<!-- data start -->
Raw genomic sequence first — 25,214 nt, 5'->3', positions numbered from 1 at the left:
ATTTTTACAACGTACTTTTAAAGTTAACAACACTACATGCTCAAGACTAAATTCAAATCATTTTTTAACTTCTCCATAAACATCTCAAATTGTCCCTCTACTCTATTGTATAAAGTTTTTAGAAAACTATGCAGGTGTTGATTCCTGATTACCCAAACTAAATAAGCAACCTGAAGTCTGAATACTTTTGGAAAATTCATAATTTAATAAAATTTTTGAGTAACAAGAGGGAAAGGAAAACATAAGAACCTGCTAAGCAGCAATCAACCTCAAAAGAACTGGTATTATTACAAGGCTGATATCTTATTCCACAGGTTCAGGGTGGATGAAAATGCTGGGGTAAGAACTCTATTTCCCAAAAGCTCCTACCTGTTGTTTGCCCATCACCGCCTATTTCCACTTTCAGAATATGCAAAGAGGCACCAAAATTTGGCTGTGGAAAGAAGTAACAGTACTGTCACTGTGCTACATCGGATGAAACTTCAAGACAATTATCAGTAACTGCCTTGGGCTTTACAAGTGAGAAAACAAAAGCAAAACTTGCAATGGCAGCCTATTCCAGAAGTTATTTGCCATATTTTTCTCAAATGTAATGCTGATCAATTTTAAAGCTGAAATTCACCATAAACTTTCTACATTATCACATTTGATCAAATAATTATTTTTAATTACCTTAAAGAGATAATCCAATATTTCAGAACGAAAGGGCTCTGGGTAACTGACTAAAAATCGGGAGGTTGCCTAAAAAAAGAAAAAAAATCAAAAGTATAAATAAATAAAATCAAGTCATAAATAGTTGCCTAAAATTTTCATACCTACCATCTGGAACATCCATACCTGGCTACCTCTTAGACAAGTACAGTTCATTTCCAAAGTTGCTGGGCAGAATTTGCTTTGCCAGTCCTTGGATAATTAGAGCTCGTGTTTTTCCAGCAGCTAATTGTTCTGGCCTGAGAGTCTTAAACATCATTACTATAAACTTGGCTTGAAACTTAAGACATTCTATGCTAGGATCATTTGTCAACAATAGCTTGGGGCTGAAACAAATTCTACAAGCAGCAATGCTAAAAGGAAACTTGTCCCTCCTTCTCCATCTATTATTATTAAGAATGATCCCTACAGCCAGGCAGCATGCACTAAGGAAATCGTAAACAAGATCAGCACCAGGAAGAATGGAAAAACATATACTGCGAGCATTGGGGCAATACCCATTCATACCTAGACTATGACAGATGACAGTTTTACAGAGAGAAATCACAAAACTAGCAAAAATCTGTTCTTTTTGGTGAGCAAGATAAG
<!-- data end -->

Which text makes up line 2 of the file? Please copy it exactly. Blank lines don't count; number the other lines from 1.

ATTTTTACAACGTACTTTTAAAGTTAACAACACTACATGCTCAAGACTAAATTCAAATCATTTTTTAACTTCTCCATAAACATCTCAAATTGTCCCTCTACTCTATTGTATAAAGTTTTTAGAAAACTATGCAGGTGTTGATTCCTGATTACCCAAACTAAATAAGCAACCTGAAGTCTGAATACTTTTGGAAAATTCATAATTTAATAAAATTTTTGAGTAACAAGAGGGAAAGGAAAACATAAGAACCTGCTAAGCAGCAATCAACCTCAAAAGAACTGGTATTATTACAAGGCTGATATCTTATTCCACAGGTTCAGGGTGGATGAAAATGCTGGGGTAAGAACTCTATTTCCCAAAAGCTCCTACCTGTTGTTTGCCCATCACCGCCTATTTCCACTTTCAGAATATGCAAAGAGGCACCAAAATTTGGCTGTGGAAAGAAGTAACAGTACTGTCACTGTGCTACATCGGATGAAACTTCAAGACAATTATCAGTAACTGCCTTGGGCTTTACAAGTGAGAAAACAAAAGCAAAACTTGCAATGGCAGCCTATTCCAGAAGTTATTTGCCATATTTTTCTCAAATGTAATGCTGATCAATTTTAAAGCTGAAATTCACCATAAACTTTCTACATTATCACATTTGATCAAATAATTATTTTTAATTACCTTAAAGAGATAATCCAATATTTCAGAACGAAAGGGCTCTGGGTAACTGACTAAAAATCGGGAGGTTGCCTAAAAAAAGAAAAAAAATCAAAAGTATAAATAAATAAAATCAAGTCATAAATAGTTGCCTAAAATTTTCATACCTACCATCTGGAACATCCATACCTGGCTACCTCTTAGACAAGTACAGTTCATTTCCAAAGTTGCTGGGCAGAATTTGCTTTGCCAGTCCTTGGATAATTAGAGCTCGTGTTTTTCCAGCAGCTAATTGTTCTGGCCTGAGAGTCTTAAACATCATTACTATAAACTTGGCTTGAAACTTAAGACATTCTATGCTAGGATCATTTGTCAACAATAGCTTGGGGCTGAAACAAATTCTACAAGCAGCAATGCTAAAAGGAAACTTGTCCCTCCTTCTCCATCTATTATTATTAAGAATGATCCCTACAGCCAGGCAGCATGCACTAAGGAAATCGTAAACAAGATCAGCACCAGGAAGAATGGAAAAACATATACTGCGAGCATTGGGGCAATACCCATTCATACCTAGACTATGACAGATGACAGTTTTACAGAGAGAAATCACAAAACTAGCAAAAATCTGTTCTTTTTGGTGAGCAAGATAAG